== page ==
Montana State Motto
The Montana State Motto
The Montana State is expressed in Spanish as "Oro y plata" which means:
"Gold and Silver"
The Meaning of the Montana State Motto
The meaning of this famous motto reflects the discovery of gold in the mountains of Montana in 1862 closely followed by the discovery of silver in 1865. This led to a Montana gold rush and the region became known as the Treasure State. The motto is the only one in Spanish and featured on the Great Seal. The Great Seal was designed by Francis McGee Thompson that contained the words "Oro el Plata,", but were changed. The legislature considered using the word "Eldorado" in the motto but this idea was voted down.
The Origin and Meaning of the Montana Nicknames
The American citizens who live in, or who come from Montana, are referred to as Montanans.. The history, origin and meaning of each of the state's nicknames are as follows:
The Treasure State and the Land of Shining Mountainse
The official nickname of the Treasure State together with the Land of Shining Mountains and the Bonanza state refer to the gold and silver found in the mountains of Montana. In 1852, a trapper named Francois Finlay found the first recorded gold in what is now Montana. Soon other gold strikes were made starting the Montana Gold Rush and the emergence of many boomtowns at Bannack, Virginia City, Diamond City and Helena. Butte became famous when both silver and copper were discovered in 1865. Butte became the leading mining district of Montana Territory.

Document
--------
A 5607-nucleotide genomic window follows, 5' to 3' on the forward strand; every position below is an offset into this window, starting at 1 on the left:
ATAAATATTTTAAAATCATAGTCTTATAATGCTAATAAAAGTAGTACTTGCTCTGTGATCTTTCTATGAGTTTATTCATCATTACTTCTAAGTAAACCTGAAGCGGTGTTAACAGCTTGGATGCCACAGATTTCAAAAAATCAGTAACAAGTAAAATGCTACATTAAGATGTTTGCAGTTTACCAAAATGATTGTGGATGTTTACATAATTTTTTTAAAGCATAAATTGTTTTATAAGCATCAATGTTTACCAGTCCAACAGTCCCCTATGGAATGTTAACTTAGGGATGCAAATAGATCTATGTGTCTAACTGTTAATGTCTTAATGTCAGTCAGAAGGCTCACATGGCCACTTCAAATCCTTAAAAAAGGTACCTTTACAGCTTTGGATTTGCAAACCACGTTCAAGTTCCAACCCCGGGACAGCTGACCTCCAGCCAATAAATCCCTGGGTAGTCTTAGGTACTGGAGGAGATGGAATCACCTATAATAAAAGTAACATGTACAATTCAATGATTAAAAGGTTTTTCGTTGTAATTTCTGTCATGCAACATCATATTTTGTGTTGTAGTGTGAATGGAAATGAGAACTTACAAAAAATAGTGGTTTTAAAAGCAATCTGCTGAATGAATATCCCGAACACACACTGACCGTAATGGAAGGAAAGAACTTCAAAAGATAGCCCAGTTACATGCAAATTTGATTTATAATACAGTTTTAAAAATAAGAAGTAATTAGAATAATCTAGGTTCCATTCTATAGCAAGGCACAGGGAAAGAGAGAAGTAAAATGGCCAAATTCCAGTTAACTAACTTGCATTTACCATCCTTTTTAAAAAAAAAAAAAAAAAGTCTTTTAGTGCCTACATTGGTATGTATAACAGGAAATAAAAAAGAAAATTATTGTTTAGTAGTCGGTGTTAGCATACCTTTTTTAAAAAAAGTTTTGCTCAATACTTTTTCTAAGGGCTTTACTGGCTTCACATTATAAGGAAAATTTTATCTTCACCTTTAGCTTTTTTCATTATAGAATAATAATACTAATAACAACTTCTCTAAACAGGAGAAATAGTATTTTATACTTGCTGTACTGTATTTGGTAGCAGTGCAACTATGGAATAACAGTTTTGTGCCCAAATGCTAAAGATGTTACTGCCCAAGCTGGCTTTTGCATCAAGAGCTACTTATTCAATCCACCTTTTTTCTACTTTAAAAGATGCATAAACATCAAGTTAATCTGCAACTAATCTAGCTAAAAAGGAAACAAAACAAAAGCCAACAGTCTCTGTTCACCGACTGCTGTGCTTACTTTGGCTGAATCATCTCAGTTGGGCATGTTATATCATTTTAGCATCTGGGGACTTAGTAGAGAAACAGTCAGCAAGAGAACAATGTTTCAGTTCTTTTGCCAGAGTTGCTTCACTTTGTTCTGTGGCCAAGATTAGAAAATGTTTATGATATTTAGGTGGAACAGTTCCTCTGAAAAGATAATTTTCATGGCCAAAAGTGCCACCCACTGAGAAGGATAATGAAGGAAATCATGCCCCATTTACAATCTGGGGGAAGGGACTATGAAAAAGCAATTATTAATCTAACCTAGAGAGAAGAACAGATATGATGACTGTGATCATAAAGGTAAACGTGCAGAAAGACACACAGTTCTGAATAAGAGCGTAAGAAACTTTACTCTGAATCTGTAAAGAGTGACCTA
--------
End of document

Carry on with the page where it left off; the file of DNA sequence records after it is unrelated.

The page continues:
The Big Sky Country
The "Big Sky Country" was introduced at the 1962 promotion of the Montana State Highway Department. The origin of the nickname was inspired by the title of a book by Alfred Bertram Guthrie Jr. (1901 – 1991) the American novelist, screenwriter, historian and Pulitzer Prize winner for fiction. The "Big Sky" was published in 1947 and this name was suggested by a highway employee.
The Last Best Place
The "Last Best Place" was adopted from the title of an anthology of Montana writers published in 1988 by the Montana Historical Society and edited by William Kittredge and Annick Smith. William Kittredge is quoted as saying "I was thinking of the book ‘The Last Good Kiss’ by James Crumley, and Lincoln’s statement that the U.S. was the last best hope of mankind. The phrase popped into my head and I said, ‘How about The Last Best Place?’ "
The Constitution of Montana
The constitution of Montana establishes the basic rights of its citizens and echoes the words and sentiments of the motto. The preamble (opening) of the constitution is as follows:
"We the people of Montana grateful to God for the quiet beauty of our state, the grandeur of our mountains, the vastness of our rolling plains, and desiring to improve the quality of life, equality of opportunity and to secure the blessings of liberty for this and future generations do ordain and establish this constitution."
Preamble of the Constitution of Montana
Montana State Motto and Nickname for Kids